Questionable Motives

June 3, 2010

What’s in a word?

Filed under: Language,Science — tildeb @ 10:00 am

In short: brain development. Different language, different brain development. Fascinating hypothesis

From New Scientist:

LANGUAGES are wonderfully idiosyncratic. English puts its subject before its verb. Finnish has lots of cases. Mandarin is highly tonal.

Yet despite these differences, one of the most influential ideas in the study of language is that of universal grammar. Put forward by Noam Chomsky in the 1960s, it is widely interpreted as meaning that all languages are basically the same and that the human brain is born language-ready, with an in-built program that is able to decipher the common rules underpinning any mother tongue. For five decades this idea has dominated work in linguistics, psychology and cognitive science. To understand language, it implied, you must sweep aside the dazzling diversity of languages and find the common human core.

But what if the very diversity of languages is the key to understanding human communication? This is the idea being put forward by linguists Nicholas Evans of the Australian National University in Canberra and Stephen Levinson of the Max Planck Institute for Psycholinguistics in Nijmegen, the Netherlands.

They believe that languages do not share a common set of rules. Instead, they say, their sheer variety is a defining feature of human communication – something not seen in other animals. And that’s not all. Language diversity is the “crucial fact for understanding the place of language in human cognition”, Levinson and Evans argue.

The standard modern metaphor for cognition is the “toolbox”, with humans sharing some tools with other animals while having others that are exclusive to us. For Evans and Levinson, cognition is more like “a machine tool, capable of manufacturing special tools for special jobs… like calculating, playing the piano, reading right to left, or speaking Arabic”. In this view, the brain of a child does not arrive pre-programmed with abstract linguistic rules. Instead, its initial setting is much simpler: the first job of the brain is to build a more complicated brain. This it does using any input that it gets, including language. This could mean that speakers of very different languages have quite different brains, says Levinson.

How cool is that?


  1. Well, ‘cool’ means that something conforms to expectations created by mass market advertising, so it seems an inapplicalbe word here.

    Any new theory of linguistic development and relationships would have to explain how any linguistic construction in one one language can be understood and translated by speakers of a different language. The quotation above does not suggest how this new idea would address that problem.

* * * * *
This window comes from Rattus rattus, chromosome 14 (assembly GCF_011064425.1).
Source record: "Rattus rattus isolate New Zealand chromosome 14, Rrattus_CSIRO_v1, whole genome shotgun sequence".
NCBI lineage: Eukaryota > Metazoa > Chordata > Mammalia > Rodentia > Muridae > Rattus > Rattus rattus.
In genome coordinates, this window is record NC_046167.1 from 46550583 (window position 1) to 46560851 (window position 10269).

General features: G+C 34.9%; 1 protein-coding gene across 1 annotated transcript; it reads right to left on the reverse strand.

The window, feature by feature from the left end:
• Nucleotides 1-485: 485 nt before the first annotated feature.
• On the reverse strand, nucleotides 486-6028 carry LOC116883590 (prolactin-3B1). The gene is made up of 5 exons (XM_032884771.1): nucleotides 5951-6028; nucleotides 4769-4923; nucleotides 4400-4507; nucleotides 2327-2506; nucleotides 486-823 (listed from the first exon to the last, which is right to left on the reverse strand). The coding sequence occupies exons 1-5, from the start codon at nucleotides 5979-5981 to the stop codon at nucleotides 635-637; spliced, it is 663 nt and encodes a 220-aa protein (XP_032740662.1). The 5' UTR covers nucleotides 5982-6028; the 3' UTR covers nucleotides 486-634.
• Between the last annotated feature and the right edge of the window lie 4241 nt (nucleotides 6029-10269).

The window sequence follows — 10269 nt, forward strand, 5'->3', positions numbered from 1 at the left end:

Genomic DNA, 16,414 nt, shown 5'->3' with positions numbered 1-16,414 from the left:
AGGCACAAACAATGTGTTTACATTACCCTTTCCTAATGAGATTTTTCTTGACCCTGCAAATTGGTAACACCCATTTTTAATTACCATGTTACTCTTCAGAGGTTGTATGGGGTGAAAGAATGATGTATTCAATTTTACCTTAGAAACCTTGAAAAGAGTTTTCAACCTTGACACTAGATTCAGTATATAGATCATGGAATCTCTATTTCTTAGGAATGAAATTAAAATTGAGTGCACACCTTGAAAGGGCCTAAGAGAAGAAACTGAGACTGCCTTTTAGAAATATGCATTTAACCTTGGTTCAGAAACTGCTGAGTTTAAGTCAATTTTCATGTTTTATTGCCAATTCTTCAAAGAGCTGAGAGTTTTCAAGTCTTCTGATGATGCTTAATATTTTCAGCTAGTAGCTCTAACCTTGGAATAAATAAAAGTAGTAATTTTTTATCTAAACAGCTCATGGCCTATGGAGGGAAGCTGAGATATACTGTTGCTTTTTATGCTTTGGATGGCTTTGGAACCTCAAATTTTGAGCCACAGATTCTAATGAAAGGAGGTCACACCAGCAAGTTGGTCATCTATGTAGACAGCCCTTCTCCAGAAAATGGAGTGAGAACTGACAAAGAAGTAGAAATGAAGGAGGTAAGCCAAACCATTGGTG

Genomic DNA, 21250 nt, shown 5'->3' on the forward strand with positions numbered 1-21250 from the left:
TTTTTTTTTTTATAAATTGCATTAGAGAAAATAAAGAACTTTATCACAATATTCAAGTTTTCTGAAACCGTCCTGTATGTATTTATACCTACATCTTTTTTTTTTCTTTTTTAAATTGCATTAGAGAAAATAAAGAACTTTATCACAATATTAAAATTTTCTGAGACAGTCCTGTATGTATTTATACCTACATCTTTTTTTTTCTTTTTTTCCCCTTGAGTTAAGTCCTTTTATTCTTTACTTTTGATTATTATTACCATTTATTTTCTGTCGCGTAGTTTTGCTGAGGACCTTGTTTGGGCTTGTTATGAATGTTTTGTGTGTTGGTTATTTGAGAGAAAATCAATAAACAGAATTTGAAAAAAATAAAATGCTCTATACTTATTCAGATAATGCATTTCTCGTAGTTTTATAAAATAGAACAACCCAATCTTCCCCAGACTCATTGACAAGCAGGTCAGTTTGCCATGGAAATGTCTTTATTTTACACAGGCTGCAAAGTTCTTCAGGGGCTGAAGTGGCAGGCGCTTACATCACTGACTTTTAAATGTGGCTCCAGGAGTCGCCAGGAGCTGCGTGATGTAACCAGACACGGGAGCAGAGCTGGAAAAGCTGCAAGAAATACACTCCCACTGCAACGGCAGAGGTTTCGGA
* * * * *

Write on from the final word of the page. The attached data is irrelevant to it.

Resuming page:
Comment by Helena Constantine — June 3, 2010 @ 2:53 pm | Reply

    • Any new theory of linguistic development and relationships would have to explain how any linguistic construction in one one language can be understood and translated by speakers of a different language.

      Perhaps you mean something other than what you have written here. Why does the hypothesis that language development grows the brain in ways particular to the language require an explanation for linguistic translation in order to be validated? I do not see how your assertion fits with the idea of language regarding music or math, unless your definition of language is your own.

      Comment by tildeb — June 3, 2010 @ 3:59 pm | Reply

  2. Actually the word ‘cool’ has different meanings depending on the context or syntax of the sentence that it is used in. The word ‘cool’ can be an adjective, transitive verb, intransitive verb or a noun. It has been used in English for quite sometime traversing the zeitgeist within many areas of interest such as music, art, youth culture, technology AND marketing – and like all words in a language it is designed to be used where it makes sense to use it.

    I believe that Tildeb is using it to mean, excellent or admirable, with the emphasis on showing his enthusiasm for the subject matter – in which case it is perfectly applicable and appropriate to use the word.

    Yes Tildeb, the human mind is excellent, admirable and is most certainly a very cool piece of kit to have evolved.

    Comment by misunderstoodranter — June 3, 2010 @ 3:27 pm | Reply

    • As well as truly fascinating. Few areas of science I think are as ‘cool’ as neuroscience as we begin to discover just how reciprocal the mind and brain are. What we think is often determined by how we think and this has huge ramifications especially in better understanding efficacy in mental health and education.

      Comment by tildeb — June 3, 2010 @ 4:35 pm | Reply

  3. and technology… evolution, linguistics, cognitive sciences are studied in computer science for the development of artificial intelligence – which is also a fascinating subject – you might like this:

    Comment by misunderstoodranter — June 4, 2010 @ 2:36 am | Reply

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